“We don’t mind well-known or unknown talent. It depends on the requirement,” Rashna explains, when asked what casting brief they provide to agencies they work with. “For Jazz Budget a few years ago, we opted for a ghazal singer named Ghulam Abbas, who was relatively unknown in mainstream circles but perfect to bring depth to Khul Ke Bolay Pakistan [the campaign name].”
Pheby understands this line of reasoning very well and has consciously steered her company towards finding more and more new people. “The future is here. Demand for fresh, young talent has gone up without a doubt. And why not? Pakistan is a very talented country. We have amazingly talented people in every city and tremendous creativity among us all,” says Pheby.
Her enthusiasm and excitement is contagious for all those who work with her and her agency. “Phegency is itself a talent that is giving other talents a platform to grow,” says Mustafa Changezi, a student who works for the company.
Newcomers aside, Phegency has also become the toast of industry insiders who are beginning to approach the agency for more and more work.
“The Phegency team is young and experimental. In the years to come, I expect them to become a creative force in the area of talent management,” says music video director Baber Sheikh.
For Hasan Rizvi, founder of the BodyBeat Recreational Center, it is Pheby’s own personality that should be credited for Phegency’s quick ascent. “Pheby excels in coordination and communication skills — the two elements that are vital to the success of a talent agency,” he says.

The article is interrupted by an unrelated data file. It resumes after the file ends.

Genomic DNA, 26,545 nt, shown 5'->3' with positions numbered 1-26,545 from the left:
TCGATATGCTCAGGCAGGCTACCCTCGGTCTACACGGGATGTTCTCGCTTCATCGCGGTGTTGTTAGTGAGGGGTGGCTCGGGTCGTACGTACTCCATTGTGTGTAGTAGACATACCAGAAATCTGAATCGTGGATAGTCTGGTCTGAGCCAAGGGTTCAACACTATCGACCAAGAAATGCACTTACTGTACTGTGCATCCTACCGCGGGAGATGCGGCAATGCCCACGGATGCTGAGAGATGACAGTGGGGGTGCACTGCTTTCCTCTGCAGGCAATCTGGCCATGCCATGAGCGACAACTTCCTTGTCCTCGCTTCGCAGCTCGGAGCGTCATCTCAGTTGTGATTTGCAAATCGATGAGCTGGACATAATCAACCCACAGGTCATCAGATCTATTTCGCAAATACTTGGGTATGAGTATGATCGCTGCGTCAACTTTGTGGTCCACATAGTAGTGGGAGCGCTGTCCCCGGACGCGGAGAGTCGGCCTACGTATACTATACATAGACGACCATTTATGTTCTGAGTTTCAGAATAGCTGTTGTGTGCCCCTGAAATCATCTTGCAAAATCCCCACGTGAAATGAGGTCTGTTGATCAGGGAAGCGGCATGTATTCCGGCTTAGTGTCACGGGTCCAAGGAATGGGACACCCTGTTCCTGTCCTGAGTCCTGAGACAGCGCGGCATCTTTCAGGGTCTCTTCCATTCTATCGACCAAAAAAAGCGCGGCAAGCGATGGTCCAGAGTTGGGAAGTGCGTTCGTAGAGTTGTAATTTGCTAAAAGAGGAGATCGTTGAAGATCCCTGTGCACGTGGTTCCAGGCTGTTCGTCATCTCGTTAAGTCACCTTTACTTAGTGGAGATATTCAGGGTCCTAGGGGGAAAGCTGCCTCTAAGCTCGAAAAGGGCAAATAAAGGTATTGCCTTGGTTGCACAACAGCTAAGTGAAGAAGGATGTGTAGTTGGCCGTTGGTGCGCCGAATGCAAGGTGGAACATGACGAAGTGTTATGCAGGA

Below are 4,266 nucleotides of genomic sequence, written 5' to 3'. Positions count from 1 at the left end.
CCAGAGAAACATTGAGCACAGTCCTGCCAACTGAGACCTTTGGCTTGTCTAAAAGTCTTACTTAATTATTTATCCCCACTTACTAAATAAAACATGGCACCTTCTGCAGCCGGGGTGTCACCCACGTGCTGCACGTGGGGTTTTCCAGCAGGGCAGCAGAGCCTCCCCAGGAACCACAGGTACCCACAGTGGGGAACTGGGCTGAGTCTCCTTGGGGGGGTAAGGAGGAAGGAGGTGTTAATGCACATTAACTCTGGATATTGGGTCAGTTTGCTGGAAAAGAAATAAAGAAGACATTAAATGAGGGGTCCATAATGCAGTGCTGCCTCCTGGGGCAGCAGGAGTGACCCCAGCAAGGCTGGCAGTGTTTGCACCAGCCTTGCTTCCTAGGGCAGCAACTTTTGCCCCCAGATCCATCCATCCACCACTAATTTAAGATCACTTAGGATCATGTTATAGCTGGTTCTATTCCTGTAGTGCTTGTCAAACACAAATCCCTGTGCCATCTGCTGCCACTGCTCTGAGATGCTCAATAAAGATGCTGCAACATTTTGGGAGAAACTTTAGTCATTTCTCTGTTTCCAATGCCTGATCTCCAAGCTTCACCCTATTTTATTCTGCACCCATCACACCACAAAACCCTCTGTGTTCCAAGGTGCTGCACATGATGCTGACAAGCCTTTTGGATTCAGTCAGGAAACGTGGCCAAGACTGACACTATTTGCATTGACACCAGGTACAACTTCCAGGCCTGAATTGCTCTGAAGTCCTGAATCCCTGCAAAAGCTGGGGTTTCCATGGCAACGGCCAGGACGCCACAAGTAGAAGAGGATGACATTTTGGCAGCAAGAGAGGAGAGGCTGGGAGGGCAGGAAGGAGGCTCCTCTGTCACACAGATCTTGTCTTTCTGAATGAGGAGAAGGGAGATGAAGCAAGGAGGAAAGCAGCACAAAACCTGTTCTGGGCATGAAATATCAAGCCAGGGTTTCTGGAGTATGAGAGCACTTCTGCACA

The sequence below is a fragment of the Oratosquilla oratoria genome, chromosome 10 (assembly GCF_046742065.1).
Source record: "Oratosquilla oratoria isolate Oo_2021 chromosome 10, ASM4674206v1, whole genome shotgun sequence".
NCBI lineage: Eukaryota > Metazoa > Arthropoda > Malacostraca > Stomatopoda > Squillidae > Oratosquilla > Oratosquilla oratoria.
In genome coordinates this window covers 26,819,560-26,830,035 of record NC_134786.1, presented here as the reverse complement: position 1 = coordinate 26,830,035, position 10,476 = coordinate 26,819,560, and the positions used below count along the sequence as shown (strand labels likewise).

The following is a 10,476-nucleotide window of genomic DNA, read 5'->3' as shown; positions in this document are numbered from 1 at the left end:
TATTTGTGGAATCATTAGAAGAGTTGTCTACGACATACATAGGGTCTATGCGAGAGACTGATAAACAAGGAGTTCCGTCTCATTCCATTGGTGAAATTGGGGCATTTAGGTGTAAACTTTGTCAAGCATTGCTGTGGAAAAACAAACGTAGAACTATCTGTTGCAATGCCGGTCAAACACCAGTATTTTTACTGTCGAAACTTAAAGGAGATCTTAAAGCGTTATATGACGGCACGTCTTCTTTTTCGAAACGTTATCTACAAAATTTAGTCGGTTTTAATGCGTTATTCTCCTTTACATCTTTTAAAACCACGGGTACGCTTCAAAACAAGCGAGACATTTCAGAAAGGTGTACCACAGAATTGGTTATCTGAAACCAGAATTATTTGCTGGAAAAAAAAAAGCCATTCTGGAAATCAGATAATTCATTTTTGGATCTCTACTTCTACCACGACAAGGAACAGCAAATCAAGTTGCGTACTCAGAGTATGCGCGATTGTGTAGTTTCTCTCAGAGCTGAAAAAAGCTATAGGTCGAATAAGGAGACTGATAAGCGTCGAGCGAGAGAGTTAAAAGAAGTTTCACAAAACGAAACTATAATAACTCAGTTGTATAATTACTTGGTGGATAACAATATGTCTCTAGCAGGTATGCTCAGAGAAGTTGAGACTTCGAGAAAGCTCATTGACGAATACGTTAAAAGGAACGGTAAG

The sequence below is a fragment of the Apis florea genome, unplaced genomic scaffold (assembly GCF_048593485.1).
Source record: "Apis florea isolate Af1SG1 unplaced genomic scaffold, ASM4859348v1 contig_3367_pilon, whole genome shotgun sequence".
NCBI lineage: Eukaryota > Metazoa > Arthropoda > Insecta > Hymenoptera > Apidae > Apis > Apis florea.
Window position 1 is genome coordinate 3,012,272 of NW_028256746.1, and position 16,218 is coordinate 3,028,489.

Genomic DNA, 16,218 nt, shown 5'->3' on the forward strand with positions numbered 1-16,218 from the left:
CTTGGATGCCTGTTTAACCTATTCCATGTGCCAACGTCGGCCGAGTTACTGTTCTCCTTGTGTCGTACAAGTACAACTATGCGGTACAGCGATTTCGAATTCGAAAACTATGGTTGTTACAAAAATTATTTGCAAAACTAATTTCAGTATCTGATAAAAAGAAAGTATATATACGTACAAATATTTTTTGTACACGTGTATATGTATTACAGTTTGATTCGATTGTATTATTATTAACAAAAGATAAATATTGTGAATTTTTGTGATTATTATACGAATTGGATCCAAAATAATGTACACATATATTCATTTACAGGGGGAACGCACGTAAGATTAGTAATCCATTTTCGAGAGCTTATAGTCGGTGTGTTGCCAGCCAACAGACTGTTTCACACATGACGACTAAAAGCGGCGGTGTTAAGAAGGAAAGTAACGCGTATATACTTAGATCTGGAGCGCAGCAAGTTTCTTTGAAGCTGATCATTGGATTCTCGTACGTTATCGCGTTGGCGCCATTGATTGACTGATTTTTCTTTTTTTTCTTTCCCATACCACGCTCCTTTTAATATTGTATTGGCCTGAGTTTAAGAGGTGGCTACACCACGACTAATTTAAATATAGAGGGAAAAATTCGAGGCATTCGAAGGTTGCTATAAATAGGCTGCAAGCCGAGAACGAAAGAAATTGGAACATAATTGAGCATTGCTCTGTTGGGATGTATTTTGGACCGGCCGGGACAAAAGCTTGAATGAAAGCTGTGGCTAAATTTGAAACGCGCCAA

But what gives Pheby the encouragement to continue helping others achieve their goals, no matter how difficult they appear to be? Perhaps, it was her own family’s reaction to her decision. “It was near impossible to stand up and tell my parents that I want to start my own company that will mostly deal with complete strangers from all over the country.”
Her brother Haaris also jokingly mocked her decision, but in between all that she found the name for her company. “My brother came up with numerous names to mock me and, amongst the many possibilities, he combined my name with the word ‘agency’, forming Phegency. We went ahead with it,” she says, laughing.
Not even a year into the business, Pheby’s company has managed to make its mark despite stiff competition in the market. So far, they have worked on many successful projects such as Pixarch, Daaman, Snog, ColorStudio, and were recently seen conducting auditions for “Pawnay 14 August” as it makes its way to Dubai.
At Phegency’s office, one sees young, eager people hurrying in and out between portfolio shoots and auditions. There is an energy that is unique to this place, one that is a hybrid of optimism and ambition. Their journey isn’t easy, but in Pheby they have a role model to look up to. “Many obstructions came my way [when starting out on my own], many I still stand before. But every obstruction comes with a challenge but making your way through challenges only makes you stronger,” she says.
Published in The Express Tribune, Sunday Magazine, July 1st, 2012.